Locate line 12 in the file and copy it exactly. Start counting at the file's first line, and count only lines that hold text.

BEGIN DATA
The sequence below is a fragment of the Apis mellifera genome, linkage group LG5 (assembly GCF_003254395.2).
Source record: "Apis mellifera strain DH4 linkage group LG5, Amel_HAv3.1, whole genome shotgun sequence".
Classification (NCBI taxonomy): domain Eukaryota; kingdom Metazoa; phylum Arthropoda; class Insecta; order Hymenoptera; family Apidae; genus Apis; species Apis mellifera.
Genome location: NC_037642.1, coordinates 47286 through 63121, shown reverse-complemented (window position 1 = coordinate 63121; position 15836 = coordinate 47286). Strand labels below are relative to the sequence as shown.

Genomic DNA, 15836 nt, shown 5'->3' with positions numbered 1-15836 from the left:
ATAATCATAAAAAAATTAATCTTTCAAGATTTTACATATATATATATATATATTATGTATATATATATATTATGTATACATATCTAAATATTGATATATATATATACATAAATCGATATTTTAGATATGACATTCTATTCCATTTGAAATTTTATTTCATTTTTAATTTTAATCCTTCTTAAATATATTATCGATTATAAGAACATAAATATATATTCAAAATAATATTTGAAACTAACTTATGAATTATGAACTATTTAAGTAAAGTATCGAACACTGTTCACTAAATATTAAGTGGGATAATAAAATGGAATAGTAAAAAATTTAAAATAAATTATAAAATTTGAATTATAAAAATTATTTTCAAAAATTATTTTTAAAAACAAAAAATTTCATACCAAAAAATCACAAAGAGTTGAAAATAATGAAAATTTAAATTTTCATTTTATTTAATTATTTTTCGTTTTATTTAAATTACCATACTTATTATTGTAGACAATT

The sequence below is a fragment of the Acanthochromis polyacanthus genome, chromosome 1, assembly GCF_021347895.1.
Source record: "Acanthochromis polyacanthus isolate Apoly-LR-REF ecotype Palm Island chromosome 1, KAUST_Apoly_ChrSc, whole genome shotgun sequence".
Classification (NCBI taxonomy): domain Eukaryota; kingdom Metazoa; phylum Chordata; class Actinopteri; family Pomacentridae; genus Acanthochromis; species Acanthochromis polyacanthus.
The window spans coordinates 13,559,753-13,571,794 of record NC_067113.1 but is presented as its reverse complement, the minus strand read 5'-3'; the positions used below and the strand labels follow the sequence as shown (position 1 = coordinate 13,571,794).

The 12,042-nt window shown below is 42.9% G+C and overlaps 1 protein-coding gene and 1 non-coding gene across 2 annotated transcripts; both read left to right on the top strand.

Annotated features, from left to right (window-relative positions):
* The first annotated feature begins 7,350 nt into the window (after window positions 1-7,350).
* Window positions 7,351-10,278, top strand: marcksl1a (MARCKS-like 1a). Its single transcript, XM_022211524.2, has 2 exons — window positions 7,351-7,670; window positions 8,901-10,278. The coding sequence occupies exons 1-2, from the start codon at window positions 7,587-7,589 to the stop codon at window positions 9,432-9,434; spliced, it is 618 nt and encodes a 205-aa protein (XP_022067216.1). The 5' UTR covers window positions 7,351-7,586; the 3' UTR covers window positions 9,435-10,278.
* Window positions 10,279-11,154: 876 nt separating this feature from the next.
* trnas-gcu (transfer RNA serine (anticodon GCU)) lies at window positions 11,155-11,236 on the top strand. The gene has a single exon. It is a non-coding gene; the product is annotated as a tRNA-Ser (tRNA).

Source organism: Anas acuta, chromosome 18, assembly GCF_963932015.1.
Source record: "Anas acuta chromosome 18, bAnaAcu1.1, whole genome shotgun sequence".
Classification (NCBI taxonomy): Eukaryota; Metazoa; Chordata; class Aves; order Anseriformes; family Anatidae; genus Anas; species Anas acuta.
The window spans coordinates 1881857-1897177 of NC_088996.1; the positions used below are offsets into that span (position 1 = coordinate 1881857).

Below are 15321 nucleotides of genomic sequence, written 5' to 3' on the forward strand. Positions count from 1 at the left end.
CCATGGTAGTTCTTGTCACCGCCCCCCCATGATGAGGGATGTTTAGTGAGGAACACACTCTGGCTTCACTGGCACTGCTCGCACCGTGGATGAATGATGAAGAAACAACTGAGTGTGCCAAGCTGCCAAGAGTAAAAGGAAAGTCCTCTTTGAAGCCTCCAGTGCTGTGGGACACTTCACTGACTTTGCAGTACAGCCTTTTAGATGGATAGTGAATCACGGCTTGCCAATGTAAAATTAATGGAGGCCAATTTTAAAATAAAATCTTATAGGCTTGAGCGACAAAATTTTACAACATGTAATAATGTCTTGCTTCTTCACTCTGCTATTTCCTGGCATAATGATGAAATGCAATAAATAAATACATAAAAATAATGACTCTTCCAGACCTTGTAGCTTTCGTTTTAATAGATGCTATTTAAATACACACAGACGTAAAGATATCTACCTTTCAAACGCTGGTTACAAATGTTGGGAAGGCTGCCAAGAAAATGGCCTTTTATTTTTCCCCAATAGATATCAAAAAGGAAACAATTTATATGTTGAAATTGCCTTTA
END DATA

Annotated features, from left to right (window-relative positions):